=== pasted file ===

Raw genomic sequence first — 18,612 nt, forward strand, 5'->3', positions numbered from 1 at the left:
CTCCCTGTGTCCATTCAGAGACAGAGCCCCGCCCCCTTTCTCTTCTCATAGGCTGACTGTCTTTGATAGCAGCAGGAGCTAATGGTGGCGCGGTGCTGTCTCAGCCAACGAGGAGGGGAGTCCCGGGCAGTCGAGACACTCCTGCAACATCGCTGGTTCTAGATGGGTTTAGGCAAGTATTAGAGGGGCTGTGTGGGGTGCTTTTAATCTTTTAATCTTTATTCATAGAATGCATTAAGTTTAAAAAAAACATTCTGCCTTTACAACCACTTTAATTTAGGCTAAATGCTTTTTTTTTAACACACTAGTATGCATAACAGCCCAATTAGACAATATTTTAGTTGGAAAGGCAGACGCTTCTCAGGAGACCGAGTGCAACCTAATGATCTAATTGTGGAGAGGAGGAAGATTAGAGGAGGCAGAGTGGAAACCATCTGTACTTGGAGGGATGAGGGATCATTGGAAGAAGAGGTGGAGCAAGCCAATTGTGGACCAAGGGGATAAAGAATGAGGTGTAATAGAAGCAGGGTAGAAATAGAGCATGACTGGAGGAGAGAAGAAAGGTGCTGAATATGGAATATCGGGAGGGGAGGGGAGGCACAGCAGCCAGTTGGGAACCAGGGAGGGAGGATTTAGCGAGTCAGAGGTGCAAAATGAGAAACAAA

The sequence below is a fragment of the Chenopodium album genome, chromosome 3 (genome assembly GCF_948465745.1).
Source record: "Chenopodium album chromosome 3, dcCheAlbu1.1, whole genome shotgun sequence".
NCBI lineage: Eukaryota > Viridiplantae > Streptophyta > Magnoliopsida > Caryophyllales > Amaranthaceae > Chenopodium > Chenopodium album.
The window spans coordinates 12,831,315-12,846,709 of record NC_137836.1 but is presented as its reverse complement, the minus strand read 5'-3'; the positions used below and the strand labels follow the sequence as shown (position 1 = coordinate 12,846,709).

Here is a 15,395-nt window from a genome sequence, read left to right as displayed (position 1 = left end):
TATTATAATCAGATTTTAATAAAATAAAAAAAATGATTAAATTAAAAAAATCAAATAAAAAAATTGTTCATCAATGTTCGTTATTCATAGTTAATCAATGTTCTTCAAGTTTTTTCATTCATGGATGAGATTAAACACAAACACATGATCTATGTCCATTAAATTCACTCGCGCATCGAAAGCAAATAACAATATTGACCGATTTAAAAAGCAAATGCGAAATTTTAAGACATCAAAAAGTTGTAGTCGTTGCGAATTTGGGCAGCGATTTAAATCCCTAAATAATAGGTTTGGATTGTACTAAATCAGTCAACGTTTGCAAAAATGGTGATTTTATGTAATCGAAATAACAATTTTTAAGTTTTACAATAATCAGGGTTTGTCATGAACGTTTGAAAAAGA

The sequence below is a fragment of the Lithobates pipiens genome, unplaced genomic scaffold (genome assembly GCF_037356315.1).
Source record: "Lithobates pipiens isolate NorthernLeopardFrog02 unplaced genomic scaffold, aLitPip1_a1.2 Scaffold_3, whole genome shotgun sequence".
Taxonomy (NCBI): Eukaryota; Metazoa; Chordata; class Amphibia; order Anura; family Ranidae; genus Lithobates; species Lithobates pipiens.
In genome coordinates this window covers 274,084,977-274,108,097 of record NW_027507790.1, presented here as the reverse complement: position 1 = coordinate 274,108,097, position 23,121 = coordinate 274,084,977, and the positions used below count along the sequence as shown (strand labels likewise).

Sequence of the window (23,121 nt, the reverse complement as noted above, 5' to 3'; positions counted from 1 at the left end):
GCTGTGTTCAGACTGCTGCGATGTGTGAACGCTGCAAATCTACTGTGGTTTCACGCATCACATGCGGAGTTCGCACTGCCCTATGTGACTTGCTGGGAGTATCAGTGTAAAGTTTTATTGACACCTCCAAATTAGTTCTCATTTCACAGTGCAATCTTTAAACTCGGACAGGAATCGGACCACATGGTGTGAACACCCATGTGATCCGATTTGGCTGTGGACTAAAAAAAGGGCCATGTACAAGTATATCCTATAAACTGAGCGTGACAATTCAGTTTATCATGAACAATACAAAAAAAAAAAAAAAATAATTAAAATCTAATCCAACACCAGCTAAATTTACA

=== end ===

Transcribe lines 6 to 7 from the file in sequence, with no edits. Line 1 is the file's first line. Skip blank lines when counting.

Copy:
The window spans coordinates 12,831,315-12,846,709 of record NC_137836.1 but is presented as its reverse complement, the minus strand read 5'-3'; the positions used below and the strand labels follow the sequence as shown (position 1 = coordinate 12,846,709).

Here is a 15,395-nt window from a genome sequence, read left to right as displayed (position 1 = left end):